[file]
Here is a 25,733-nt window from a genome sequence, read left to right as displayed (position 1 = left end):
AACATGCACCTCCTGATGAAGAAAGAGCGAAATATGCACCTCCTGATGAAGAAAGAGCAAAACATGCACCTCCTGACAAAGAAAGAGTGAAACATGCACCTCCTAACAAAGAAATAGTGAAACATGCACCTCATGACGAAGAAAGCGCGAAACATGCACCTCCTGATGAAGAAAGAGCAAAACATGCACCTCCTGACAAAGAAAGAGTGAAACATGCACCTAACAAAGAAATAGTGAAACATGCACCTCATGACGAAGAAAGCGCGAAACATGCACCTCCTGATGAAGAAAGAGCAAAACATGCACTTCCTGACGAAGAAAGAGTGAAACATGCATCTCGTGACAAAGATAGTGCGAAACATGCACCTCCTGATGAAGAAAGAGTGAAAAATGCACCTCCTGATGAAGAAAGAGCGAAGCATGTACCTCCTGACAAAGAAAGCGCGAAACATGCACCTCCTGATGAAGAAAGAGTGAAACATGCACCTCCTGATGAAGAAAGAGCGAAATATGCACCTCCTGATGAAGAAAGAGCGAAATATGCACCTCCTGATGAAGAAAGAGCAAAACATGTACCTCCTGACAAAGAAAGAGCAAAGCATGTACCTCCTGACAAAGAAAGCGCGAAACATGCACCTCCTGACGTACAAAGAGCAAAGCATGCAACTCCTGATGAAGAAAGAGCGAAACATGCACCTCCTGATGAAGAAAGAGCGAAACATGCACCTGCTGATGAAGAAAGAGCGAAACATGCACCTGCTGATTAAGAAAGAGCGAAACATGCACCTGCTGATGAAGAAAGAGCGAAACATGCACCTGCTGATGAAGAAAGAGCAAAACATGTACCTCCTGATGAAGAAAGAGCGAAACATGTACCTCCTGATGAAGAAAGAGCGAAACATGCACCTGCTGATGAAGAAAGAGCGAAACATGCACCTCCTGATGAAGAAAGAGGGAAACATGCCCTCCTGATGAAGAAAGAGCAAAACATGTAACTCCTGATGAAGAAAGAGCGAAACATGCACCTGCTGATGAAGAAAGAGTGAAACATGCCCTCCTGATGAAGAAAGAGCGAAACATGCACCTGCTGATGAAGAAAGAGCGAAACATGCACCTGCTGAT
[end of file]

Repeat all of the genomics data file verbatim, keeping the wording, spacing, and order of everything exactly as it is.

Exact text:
Here is a 25,733-nt window from a genome sequence, read left to right as displayed (position 1 = left end):
AACATGCACCTCCTGATGAAGAAAGAGCGAAATATGCACCTCCTGATGAAGAAAGAGCAAAACATGCACCTCCTGACAAAGAAAGAGTGAAACATGCACCTCCTAACAAAGAAATAGTGAAACATGCACCTCATGACGAAGAAAGCGCGAAACATGCACCTCCTGATGAAGAAAGAGCAAAACATGCACCTCCTGACAAAGAAAGAGTGAAACATGCACCTAACAAAGAAATAGTGAAACATGCACCTCATGACGAAGAAAGCGCGAAACATGCACCTCCTGATGAAGAAAGAGCAAAACATGCACTTCCTGACGAAGAAAGAGTGAAACATGCATCTCGTGACAAAGATAGTGCGAAACATGCACCTCCTGATGAAGAAAGAGTGAAAAATGCACCTCCTGATGAAGAAAGAGCGAAGCATGTACCTCCTGACAAAGAAAGCGCGAAACATGCACCTCCTGATGAAGAAAGAGTGAAACATGCACCTCCTGATGAAGAAAGAGCGAAATATGCACCTCCTGATGAAGAAAGAGCGAAATATGCACCTCCTGATGAAGAAAGAGCAAAACATGTACCTCCTGACAAAGAAAGAGCAAAGCATGTACCTCCTGACAAAGAAAGCGCGAAACATGCACCTCCTGACGTACAAAGAGCAAAGCATGCAACTCCTGATGAAGAAAGAGCGAAACATGCACCTCCTGATGAAGAAAGAGCGAAACATGCACCTGCTGATGAAGAAAGAGCGAAACATGCACCTGCTGATTAAGAAAGAGCGAAACATGCACCTGCTGATGAAGAAAGAGCGAAACATGCACCTGCTGATGAAGAAAGAGCAAAACATGTACCTCCTGATGAAGAAAGAGCGAAACATGTACCTCCTGATGAAGAAAGAGCGAAACATGCACCTGCTGATGAAGAAAGAGCGAAACATGCACCTCCTGATGAAGAAAGAGGGAAACATGCCCTCCTGATGAAGAAAGAGCAAAACATGTAACTCCTGATGAAGAAAGAGCGAAACATGCACCTGCTGATGAAGAAAGAGTGAAACATGCCCTCCTGATGAAGAAAGAGCGAAACATGCACCTGCTGATGAAGAAAGAGCGAAACATGCACCTGCTGAT